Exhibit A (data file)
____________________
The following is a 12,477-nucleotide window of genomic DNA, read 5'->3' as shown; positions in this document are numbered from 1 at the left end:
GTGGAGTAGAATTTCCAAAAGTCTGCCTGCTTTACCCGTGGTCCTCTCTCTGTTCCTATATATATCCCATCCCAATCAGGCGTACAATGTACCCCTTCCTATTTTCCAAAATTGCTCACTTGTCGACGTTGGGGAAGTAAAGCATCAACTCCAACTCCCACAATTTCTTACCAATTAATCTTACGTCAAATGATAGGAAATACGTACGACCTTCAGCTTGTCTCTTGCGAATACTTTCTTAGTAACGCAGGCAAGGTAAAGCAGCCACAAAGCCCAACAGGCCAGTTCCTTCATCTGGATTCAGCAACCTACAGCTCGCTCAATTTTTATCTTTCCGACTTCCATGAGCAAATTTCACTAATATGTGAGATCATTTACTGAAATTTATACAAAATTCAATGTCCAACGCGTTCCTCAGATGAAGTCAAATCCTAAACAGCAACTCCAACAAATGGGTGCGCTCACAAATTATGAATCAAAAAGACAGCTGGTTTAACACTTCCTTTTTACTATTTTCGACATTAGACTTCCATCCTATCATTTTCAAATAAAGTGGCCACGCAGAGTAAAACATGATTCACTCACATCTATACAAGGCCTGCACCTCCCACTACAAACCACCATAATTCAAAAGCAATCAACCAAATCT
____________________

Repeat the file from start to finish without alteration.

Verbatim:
The following is a 12,477-nucleotide window of genomic DNA, read 5'->3' as shown; positions in this document are numbered from 1 at the left end:
GTGGAGTAGAATTTCCAAAAGTCTGCCTGCTTTACCCGTGGTCCTCTCTCTGTTCCTATATATATCCCATCCCAATCAGGCGTACAATGTACCCCTTCCTATTTTCCAAAATTGCTCACTTGTCGACGTTGGGGAAGTAAAGCATCAACTCCAACTCCCACAATTTCTTACCAATTAATCTTACGTCAAATGATAGGAAATACGTACGACCTTCAGCTTGTCTCTTGCGAATACTTTCTTAGTAACGCAGGCAAGGTAAAGCAGCCACAAAGCCCAACAGGCCAGTTCCTTCATCTGGATTCAGCAACCTACAGCTCGCTCAATTTTTATCTTTCCGACTTCCATGAGCAAATTTCACTAATATGTGAGATCATTTACTGAAATTTATACAAAATTCAATGTCCAACGCGTTCCTCAGATGAAGTCAAATCCTAAACAGCAACTCCAACAAATGGGTGCGCTCACAAATTATGAATCAAAAAGACAGCTGGTTTAACACTTCCTTTTTACTATTTTCGACATTAGACTTCCATCCTATCATTTTCAAATAAAGTGGCCACGCAGAGTAAAACATGATTCACTCACATCTATACAAGGCCTGCACCTCCCACTACAAACCACCATAATTCAAAAGCAATCAACCAAATCT